‘Summer of Soul’ picks up on a concert documentary tradition

In the mid-2010s, popular music films dominated the Best Documentary Feature category at the Oscars. “Searching for Sugar Man,” “Twenty Feet From Stardom,” and “Amy” all won the award. It was an unexpected boom: in previous decades, non-classical music documentaries had only received sparse nominations.

All of these winning films were biographies or chronicles of a scene or community. This year, however, a nominated documentary is built around footage of a musical performance: “Summer of Soul,” about the 1969 Harlem Cultural Festival which featured Sly and the Family Stone, Nina Simone, Mahalia Jackson and Stevie Wonder, among others.

“This movie is a departure from the way the Oscars looked at music documentaries,” said Thom Powers, documentary programmer for the Toronto International Film Festival and host of the Pure Nonfiction podcast. “They were attracted to films based on music, but the heart of these films are not performances, they are other types of storytelling.”

Ironically, the only concert documentary to win an Oscar was 1971’s ‘Woodstock’, a film that cast a heavy shadow over ‘Summer of Soul’. The events of each film took place during the same season, but while the film capturing “Three Days of Peace and Music” on Max Yasgur’s farm became a benchmark for a generation, the footage of Harlem languished. .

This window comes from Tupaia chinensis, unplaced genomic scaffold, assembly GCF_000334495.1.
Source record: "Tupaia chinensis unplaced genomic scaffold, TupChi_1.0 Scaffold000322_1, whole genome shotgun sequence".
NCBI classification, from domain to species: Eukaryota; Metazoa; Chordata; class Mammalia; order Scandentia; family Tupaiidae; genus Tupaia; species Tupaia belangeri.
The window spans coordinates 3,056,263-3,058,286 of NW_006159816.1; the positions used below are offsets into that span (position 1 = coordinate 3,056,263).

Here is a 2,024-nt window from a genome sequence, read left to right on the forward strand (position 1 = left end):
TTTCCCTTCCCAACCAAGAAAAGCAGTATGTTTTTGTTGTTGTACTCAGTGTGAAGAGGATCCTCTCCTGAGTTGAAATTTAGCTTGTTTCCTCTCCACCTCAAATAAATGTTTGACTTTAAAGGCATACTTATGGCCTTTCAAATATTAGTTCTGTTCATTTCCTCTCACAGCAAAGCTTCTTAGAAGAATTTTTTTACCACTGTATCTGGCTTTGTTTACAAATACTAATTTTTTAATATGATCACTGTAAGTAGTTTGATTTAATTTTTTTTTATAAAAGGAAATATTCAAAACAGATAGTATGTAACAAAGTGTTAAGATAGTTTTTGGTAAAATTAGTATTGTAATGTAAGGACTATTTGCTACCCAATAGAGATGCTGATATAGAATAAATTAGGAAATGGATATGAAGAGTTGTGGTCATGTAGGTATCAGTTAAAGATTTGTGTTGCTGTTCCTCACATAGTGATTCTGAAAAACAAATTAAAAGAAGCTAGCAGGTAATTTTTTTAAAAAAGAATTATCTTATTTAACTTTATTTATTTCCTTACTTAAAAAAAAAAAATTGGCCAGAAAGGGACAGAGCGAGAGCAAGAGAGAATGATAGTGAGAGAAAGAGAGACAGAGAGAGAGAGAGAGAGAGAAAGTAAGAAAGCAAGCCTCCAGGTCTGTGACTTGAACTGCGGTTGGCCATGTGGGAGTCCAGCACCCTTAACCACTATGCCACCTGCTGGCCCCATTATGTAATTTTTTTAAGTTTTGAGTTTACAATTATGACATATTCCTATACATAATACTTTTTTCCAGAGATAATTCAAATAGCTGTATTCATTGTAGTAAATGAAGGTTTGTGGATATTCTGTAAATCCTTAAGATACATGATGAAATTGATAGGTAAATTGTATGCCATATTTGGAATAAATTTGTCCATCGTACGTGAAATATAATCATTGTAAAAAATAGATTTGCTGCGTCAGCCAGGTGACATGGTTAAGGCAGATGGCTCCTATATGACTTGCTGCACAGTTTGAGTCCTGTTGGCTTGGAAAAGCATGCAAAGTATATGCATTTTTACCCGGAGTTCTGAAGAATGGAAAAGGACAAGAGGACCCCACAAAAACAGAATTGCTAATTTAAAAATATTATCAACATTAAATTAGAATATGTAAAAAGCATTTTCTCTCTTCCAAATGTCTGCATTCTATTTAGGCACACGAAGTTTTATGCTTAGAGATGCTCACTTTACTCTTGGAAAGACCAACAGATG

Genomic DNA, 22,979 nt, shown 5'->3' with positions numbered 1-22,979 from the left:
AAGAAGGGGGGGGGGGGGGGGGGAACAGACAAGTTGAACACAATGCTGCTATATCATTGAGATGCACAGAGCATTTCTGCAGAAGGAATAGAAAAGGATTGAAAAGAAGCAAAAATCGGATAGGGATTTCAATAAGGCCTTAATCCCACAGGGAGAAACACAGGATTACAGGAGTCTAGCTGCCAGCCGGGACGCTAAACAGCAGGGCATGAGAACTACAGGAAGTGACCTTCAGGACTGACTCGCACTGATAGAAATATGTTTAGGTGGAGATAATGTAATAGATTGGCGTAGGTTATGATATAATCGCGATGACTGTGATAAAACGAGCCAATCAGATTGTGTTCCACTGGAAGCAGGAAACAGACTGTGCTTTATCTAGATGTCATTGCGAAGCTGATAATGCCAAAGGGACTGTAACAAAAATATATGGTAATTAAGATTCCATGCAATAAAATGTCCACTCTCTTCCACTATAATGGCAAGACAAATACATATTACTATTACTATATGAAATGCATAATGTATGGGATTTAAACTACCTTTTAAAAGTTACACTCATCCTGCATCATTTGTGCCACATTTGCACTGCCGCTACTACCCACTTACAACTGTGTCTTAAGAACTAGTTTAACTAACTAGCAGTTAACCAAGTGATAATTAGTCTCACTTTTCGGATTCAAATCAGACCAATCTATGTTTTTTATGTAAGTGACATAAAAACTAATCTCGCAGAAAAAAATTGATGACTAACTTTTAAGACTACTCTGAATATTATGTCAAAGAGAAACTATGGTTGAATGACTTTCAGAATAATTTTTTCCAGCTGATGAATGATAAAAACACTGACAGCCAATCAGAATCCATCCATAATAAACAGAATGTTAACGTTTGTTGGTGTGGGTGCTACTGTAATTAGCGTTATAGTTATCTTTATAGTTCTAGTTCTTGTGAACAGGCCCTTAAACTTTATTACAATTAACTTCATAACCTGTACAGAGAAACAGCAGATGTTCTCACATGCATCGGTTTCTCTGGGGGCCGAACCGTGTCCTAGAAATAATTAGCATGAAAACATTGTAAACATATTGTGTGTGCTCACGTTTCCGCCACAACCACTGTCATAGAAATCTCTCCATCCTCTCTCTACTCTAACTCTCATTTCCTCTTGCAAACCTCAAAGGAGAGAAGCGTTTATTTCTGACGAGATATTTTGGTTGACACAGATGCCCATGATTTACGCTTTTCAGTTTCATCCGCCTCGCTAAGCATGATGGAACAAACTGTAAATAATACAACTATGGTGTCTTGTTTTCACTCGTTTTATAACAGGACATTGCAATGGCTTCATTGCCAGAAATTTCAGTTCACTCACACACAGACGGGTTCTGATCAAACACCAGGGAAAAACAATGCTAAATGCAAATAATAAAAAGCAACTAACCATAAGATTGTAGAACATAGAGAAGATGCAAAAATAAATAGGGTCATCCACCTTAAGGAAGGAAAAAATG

Of course, “Summer of Soul” isn’t just a concert movie; its director, Ahmir “Questlove” Thompson, best known for his day job as a Roots drummer, dismissed this description of the project, and the film tackles multiple topics involving the politics of the time. But with its focus on the stage, “Summer of Soul” directly connects and reclaims the tradition of quality concert documentary, a form that has seen its reputation rise and fall during the rock era.